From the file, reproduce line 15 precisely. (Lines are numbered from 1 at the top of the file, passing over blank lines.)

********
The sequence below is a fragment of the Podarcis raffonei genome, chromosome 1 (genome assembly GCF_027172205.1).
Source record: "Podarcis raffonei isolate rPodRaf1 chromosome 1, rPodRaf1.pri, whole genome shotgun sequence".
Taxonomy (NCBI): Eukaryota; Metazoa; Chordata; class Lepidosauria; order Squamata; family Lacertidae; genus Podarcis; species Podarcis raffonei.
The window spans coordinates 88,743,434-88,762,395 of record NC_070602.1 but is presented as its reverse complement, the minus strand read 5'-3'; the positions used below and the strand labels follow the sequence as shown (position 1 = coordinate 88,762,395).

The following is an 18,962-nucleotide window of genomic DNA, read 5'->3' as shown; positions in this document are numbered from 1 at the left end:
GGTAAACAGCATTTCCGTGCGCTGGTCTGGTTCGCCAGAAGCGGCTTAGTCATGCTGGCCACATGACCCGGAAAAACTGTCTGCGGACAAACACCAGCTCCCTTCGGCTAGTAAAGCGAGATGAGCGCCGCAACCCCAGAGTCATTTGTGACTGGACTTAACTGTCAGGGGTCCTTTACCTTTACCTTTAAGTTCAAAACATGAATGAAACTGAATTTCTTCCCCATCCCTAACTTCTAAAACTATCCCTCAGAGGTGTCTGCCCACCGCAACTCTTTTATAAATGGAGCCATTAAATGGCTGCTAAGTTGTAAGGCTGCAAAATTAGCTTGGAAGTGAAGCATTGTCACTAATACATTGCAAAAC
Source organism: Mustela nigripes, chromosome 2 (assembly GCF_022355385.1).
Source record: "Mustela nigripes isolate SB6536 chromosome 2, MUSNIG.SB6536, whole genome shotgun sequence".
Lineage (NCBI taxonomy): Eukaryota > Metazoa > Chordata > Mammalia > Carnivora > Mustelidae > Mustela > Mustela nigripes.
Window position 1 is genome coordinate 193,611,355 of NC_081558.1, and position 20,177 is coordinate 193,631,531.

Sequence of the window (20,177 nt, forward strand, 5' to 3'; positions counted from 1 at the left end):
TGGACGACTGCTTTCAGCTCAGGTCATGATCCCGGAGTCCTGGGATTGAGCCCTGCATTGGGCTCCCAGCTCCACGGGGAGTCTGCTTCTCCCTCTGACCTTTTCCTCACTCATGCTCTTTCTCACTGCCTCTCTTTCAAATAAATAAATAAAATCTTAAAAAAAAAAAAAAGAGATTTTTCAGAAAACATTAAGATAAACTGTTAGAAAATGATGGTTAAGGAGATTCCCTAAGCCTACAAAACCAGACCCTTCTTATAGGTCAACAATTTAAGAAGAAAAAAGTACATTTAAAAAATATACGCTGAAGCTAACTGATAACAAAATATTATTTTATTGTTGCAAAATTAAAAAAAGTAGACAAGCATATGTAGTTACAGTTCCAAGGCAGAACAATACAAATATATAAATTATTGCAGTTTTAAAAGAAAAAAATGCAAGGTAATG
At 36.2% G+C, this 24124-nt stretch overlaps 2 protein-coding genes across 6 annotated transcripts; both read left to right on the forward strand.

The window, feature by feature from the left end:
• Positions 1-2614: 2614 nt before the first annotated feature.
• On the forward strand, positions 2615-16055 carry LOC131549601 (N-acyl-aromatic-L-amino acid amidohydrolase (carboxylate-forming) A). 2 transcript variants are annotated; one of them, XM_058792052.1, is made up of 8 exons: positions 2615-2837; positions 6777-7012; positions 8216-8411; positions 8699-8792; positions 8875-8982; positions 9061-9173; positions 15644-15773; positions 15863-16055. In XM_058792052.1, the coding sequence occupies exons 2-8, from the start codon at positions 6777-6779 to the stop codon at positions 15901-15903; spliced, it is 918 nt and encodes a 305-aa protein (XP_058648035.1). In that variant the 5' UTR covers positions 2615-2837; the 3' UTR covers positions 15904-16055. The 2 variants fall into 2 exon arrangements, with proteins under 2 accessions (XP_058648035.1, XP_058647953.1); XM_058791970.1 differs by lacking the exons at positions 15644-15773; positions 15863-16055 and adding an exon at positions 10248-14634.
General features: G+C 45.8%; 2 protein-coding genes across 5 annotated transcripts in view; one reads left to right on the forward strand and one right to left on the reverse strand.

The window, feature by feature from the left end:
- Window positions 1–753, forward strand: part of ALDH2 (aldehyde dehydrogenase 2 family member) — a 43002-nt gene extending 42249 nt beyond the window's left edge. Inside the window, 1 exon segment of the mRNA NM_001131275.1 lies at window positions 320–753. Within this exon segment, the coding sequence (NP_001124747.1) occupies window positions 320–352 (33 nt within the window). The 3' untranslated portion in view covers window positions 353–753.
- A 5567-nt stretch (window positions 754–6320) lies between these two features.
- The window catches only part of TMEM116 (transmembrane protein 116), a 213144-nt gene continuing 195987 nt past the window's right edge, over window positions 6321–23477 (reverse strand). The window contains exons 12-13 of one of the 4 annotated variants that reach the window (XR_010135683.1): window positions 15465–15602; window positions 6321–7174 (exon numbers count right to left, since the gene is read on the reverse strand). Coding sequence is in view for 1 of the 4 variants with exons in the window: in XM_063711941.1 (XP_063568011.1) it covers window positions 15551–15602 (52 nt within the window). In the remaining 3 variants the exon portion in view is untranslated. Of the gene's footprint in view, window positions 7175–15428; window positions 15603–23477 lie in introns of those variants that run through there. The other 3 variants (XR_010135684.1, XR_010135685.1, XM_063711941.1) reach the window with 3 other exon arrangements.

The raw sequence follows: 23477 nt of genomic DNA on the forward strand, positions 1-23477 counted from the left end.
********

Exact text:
• Positions 1-2614: 2614 nt before the first annotated feature.